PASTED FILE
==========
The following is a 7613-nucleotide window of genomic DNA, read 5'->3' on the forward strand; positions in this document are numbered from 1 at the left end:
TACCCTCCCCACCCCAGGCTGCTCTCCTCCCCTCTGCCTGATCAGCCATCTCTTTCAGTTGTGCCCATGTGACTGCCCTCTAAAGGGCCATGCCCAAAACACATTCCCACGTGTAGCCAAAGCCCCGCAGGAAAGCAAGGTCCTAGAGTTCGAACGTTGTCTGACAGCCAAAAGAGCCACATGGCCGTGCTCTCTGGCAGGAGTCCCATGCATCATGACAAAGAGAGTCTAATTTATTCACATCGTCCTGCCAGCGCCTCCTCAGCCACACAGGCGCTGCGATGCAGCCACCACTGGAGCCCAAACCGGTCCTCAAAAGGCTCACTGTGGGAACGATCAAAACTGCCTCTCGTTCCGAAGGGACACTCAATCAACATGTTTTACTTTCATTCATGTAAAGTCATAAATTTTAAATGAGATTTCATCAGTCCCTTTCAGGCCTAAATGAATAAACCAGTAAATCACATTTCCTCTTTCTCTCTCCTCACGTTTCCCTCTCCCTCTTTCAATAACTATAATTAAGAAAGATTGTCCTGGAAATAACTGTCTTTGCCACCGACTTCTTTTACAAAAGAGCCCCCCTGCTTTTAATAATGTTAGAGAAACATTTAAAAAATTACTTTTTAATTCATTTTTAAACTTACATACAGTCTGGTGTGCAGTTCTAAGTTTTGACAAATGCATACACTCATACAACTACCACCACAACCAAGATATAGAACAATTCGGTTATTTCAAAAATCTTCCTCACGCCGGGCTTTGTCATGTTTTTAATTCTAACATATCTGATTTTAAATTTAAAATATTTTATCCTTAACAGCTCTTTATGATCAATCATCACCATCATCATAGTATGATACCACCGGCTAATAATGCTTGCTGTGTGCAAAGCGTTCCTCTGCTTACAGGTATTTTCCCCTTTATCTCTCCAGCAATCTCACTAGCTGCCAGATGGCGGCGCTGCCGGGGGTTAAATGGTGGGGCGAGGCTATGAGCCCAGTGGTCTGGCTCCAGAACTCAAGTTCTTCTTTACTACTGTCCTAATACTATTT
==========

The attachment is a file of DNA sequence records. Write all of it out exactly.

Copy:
The following is a 7613-nucleotide window of genomic DNA, read 5'->3' on the forward strand; positions in this document are numbered from 1 at the left end:
TACCCTCCCCACCCCAGGCTGCTCTCCTCCCCTCTGCCTGATCAGCCATCTCTTTCAGTTGTGCCCATGTGACTGCCCTCTAAAGGGCCATGCCCAAAACACATTCCCACGTGTAGCCAAAGCCCCGCAGGAAAGCAAGGTCCTAGAGTTCGAACGTTGTCTGACAGCCAAAAGAGCCACATGGCCGTGCTCTCTGGCAGGAGTCCCATGCATCATGACAAAGAGAGTCTAATTTATTCACATCGTCCTGCCAGCGCCTCCTCAGCCACACAGGCGCTGCGATGCAGCCACCACTGGAGCCCAAACCGGTCCTCAAAAGGCTCACTGTGGGAACGATCAAAACTGCCTCTCGTTCCGAAGGGACACTCAATCAACATGTTTTACTTTCATTCATGTAAAGTCATAAATTTTAAATGAGATTTCATCAGTCCCTTTCAGGCCTAAATGAATAAACCAGTAAATCACATTTCCTCTTTCTCTCTCCTCACGTTTCCCTCTCCCTCTTTCAATAACTATAATTAAGAAAGATTGTCCTGGAAATAACTGTCTTTGCCACCGACTTCTTTTACAAAAGAGCCCCCCTGCTTTTAATAATGTTAGAGAAACATTTAAAAAATTACTTTTTAATTCATTTTTAAACTTACATACAGTCTGGTGTGCAGTTCTAAGTTTTGACAAATGCATACACTCATACAACTACCACCACAACCAAGATATAGAACAATTCGGTTATTTCAAAAATCTTCCTCACGCCGGGCTTTGTCATGTTTTTAATTCTAACATATCTGATTTTAAATTTAAAATATTTTATCCTTAACAGCTCTTTATGATCAATCATCACCATCATCATAGTATGATACCACCGGCTAATAATGCTTGCTGTGTGCAAAGCGTTCCTCTGCTTACAGGTATTTTCCCCTTTATCTCTCCAGCAATCTCACTAGCTGCCAGATGGCGGCGCTGCCGGGGGTTAAATGGTGGGGCGAGGCTATGAGCCCAGTGGTCTGGCTCCAGAACTCAAGTTCTTCTTTACTACTGTCCTAATACTATTT